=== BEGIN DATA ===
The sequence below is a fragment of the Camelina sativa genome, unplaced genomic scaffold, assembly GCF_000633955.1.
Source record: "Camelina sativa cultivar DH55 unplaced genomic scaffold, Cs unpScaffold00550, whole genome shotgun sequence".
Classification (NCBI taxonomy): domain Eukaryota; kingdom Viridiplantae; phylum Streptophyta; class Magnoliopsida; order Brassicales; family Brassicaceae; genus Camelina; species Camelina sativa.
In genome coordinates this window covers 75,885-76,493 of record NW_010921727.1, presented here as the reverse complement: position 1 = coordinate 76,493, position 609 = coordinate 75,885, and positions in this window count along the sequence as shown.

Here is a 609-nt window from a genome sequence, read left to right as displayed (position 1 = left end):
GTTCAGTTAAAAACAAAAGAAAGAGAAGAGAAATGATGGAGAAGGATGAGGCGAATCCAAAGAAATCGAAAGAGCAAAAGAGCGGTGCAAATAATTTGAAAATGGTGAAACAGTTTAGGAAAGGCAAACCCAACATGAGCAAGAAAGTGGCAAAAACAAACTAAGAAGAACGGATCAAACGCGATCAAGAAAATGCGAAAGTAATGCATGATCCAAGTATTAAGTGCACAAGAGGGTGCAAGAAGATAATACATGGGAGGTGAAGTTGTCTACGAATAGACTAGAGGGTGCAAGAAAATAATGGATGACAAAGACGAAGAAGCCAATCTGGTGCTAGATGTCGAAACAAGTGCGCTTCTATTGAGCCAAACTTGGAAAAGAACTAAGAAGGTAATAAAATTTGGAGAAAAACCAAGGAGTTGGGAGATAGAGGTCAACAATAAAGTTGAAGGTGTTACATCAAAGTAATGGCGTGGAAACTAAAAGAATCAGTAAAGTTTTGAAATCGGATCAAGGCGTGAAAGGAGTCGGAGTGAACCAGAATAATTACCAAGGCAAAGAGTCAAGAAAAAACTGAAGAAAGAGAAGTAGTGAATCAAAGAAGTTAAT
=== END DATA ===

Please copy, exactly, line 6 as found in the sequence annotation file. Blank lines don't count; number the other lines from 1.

GTTCAGTTAAAAACAAAAGAAAGAGAAGAGAAATGATGGAGAAGGATGAGGCGAATCCAAAGAAATCGAAAGAGCAAAAGAGCGGTGCAAATAATTTGAAAATGGTGAAACAGTTTAGGAAAGGCAAACCCAACATGAGCAAGAAAGTGGCAAAAACAAACTAAGAAGAACGGATCAAACGCGATCAAGAAAATGCGAAAGTAATGCATGATCCAAGTATTAAGTGCACAAGAGGGTGCAAGAAGATAATACATGGGAGGTGAAGTTGTCTACGAATAGACTAGAGGGTGCAAGAAAATAATGGATGACAAAGACGAAGAAGCCAATCTGGTGCTAGATGTCGAAACAAGTGCGCTTCTATTGAGCCAAACTTGGAAAAGAACTAAGAAGGTAATAAAATTTGGAGAAAAACCAAGGAGTTGGGAGATAGAGGTCAACAATAAAGTTGAAGGTGTTACATCAAAGTAATGGCGTGGAAACTAAAAGAATCAGTAAAGTTTTGAAATCGGATCAAGGCGTGAAAGGAGTCGGAGTGAACCAGAATAATTACCAAGGCAAAGAGTCAAGAAAAAACTGAAGAAAGAGAAGTAGTGAATCAAAGAAGTTAAT